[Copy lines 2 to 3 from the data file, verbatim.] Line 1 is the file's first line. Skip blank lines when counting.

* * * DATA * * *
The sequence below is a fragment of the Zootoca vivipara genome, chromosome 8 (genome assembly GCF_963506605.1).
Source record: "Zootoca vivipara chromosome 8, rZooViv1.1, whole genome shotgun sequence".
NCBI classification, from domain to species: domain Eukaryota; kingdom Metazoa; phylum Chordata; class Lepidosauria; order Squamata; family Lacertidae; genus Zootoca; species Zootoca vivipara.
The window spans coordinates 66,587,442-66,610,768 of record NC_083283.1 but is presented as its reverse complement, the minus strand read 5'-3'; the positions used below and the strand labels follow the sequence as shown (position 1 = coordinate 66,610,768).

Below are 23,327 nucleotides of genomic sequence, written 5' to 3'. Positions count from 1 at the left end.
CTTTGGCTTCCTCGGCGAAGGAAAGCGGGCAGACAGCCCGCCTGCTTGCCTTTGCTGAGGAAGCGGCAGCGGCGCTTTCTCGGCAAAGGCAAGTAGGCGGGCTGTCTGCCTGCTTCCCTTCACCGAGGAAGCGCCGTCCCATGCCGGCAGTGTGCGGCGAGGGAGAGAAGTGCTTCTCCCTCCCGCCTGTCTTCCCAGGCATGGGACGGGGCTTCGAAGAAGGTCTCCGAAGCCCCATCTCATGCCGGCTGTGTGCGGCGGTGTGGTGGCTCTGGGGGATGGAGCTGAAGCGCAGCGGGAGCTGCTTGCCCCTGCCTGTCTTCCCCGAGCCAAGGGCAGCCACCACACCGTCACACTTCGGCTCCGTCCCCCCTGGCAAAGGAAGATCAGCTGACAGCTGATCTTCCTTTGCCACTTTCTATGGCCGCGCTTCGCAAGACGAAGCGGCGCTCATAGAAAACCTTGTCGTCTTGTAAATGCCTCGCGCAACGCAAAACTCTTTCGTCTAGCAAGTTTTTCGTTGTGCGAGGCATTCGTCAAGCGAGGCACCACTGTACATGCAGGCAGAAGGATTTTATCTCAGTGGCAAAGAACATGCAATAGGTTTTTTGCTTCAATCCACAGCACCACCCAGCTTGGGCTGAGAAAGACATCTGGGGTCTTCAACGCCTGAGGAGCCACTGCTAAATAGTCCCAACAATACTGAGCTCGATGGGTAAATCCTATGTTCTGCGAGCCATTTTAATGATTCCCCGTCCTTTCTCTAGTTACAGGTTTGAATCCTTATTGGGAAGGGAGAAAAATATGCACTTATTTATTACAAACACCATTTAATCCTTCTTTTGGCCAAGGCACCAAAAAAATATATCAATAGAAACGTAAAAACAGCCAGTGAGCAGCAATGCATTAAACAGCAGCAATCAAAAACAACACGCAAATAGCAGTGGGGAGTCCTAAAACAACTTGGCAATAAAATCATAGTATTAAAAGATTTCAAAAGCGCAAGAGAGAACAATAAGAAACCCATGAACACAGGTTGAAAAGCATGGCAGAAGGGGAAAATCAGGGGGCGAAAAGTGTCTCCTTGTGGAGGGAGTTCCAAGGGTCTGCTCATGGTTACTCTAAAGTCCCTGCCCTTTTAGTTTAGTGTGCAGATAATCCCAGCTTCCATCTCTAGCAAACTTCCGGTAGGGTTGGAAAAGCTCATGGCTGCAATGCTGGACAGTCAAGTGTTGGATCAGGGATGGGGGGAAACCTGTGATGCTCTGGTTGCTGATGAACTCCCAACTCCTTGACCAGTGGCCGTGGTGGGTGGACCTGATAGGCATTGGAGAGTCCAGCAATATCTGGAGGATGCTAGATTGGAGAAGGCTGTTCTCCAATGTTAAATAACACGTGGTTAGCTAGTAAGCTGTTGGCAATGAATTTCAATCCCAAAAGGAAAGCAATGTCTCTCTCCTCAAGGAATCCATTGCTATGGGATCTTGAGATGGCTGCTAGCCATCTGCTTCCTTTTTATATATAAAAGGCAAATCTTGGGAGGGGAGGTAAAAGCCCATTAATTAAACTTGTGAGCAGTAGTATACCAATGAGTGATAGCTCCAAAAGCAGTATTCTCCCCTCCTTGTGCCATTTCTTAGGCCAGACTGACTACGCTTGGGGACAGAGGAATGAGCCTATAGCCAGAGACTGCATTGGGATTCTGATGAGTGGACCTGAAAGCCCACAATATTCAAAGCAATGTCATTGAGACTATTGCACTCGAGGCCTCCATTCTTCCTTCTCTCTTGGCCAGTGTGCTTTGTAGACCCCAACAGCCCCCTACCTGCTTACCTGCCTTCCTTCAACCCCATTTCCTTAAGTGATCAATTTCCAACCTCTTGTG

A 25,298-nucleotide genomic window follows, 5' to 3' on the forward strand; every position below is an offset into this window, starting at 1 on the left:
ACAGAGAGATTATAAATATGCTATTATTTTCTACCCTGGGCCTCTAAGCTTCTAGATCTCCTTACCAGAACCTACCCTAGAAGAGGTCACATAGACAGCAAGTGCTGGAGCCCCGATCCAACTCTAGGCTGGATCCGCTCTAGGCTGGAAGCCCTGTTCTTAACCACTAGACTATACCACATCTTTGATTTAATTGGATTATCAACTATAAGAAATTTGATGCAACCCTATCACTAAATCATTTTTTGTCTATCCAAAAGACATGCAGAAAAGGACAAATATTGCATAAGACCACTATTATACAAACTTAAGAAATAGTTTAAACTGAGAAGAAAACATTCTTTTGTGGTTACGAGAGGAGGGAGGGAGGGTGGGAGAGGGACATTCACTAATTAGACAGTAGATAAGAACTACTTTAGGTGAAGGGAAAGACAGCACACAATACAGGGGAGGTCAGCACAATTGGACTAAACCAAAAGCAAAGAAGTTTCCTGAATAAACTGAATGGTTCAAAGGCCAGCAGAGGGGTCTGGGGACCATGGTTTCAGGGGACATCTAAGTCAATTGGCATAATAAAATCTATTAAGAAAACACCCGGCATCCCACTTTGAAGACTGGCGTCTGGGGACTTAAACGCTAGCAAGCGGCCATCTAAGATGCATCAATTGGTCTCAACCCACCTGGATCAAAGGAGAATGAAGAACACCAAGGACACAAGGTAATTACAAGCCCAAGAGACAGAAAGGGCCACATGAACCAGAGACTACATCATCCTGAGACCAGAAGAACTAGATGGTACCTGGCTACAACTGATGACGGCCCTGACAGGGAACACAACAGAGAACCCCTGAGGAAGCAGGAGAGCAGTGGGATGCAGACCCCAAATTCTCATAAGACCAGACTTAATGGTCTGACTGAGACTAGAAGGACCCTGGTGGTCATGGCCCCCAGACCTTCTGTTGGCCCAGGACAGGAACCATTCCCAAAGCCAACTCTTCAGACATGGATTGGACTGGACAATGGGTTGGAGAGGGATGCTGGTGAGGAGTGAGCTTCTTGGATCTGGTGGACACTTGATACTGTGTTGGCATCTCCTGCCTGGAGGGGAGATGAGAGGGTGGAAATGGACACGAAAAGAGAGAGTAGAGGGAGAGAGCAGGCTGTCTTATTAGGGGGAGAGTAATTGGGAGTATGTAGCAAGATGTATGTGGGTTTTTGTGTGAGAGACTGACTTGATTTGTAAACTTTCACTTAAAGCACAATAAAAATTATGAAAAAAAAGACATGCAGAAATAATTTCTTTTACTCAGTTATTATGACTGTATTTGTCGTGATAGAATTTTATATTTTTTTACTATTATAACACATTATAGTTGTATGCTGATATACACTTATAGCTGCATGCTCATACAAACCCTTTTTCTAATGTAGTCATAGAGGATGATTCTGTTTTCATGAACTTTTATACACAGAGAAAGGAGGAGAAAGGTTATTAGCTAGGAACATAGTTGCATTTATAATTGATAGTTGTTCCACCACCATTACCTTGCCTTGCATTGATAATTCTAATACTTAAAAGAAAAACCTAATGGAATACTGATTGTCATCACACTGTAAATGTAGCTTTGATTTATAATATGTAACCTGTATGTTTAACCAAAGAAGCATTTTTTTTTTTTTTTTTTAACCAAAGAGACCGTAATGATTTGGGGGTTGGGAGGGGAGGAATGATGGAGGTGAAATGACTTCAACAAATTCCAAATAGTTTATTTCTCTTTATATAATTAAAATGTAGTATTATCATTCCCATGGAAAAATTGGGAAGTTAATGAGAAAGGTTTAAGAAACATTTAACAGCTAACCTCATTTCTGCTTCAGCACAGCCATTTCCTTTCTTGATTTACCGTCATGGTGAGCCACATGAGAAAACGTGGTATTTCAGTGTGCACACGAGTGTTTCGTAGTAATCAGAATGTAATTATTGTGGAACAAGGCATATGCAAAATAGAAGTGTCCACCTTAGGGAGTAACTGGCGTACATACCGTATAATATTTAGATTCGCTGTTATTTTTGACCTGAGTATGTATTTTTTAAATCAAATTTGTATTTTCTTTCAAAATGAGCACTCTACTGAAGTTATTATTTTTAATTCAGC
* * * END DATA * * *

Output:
Source record: "Zootoca vivipara chromosome 8, rZooViv1.1, whole genome shotgun sequence".
NCBI classification, from domain to species: domain Eukaryota; kingdom Metazoa; phylum Chordata; class Lepidosauria; order Squamata; family Lacertidae; genus Zootoca; species Zootoca vivipara.